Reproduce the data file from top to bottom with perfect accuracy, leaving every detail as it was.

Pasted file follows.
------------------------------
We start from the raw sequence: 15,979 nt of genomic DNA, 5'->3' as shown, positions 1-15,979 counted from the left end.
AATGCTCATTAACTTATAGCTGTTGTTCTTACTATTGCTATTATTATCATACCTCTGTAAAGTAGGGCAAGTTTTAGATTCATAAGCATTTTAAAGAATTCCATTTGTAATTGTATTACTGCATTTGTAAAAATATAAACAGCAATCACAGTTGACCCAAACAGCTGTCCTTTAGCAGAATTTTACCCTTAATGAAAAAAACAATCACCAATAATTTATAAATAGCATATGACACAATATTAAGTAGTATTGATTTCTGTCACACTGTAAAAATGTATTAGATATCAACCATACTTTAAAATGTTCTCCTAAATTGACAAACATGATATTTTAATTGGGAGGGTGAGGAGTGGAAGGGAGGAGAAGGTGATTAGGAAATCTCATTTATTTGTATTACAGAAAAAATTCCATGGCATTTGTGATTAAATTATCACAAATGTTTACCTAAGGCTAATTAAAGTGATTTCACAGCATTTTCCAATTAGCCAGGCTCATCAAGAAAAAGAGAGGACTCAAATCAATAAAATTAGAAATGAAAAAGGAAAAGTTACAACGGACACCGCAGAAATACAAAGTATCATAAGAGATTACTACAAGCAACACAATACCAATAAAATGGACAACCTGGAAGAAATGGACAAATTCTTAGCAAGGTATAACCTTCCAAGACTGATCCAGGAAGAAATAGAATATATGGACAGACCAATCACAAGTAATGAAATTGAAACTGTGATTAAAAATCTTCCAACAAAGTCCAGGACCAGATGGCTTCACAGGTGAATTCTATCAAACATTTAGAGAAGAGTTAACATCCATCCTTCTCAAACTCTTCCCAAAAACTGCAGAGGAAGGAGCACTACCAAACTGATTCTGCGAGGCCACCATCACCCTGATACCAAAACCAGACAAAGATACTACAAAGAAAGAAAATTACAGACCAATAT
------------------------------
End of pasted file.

We start from the raw sequence: 15,979 nt of genomic DNA, 5'->3' as shown, positions 1-15,979 counted from the left end.
AATGCTCATTAACTTATAGCTGTTGTTCTTACTATTGCTATTATTATCATACCTCTGTAAAGTAGGGCAAGTTTTAGATTCATAAGCATTTTAAAGAATTCCATTTGTAATTGTATTACTGCATTTGTAAAAATATAAACAGCAATCACAGTTGACCCAAACAGCTGTCCTTTAGCAGAATTTTACCCTTAATGAAAAAAACAATCACCAATAATTTATAAATAGCATATGACACAATATTAAGTAGTATTGATTTCTGTCACACTGTAAAAATGTATTAGATATCAACCATACTTTAAAATGTTCTCCTAAATTGACAAACATGATATTTTAATTGGGAGGGTGAGGAGTGGAAGGGAGGAGAAGGTGATTAGGAAATCTCATTTATTTGTATTACAGAAAAAATTCCATGGCATTTGTGATTAAATTATCACAAATGTTTACCTAAGGCTAATTAAAGTGATTTCACAGCATTTTCCAATTAGCCAGGCTCATCAAGAAAAAGAGAGGACTCAAATCAATAAAATTAGAAATGAAAAAGGAAAAGTTACAACGGACACCGCAGAAATACAAAGTATCATAAGAGATTACTACAAGCAACACAATACCAATAAAATGGACAACCTGGAAGAAATGGACAAATTCTTAGCAAGGTATAACCTTCCAAGACTGATCCAGGAAGAAATAGAATATATGGACAGACCAATCACAAGTAATGAAATTGAAACTGTGATTAAAAATCTTCCAACAAAGTCCAGGACCAGATGGCTTCACAGGTGAATTCTATCAAACATTTAGAGAAGAGTTAACATCCATCCTTCTCAAACTCTTCCCAAAAACTGCAGAGGAAGGAGCACTACCAAACTGATTCTGCGAGGCCACCATCACCCTGATACCAAAACCAGACAAAGATACTACAAAGAAAGAAAATTACAGACCAATAT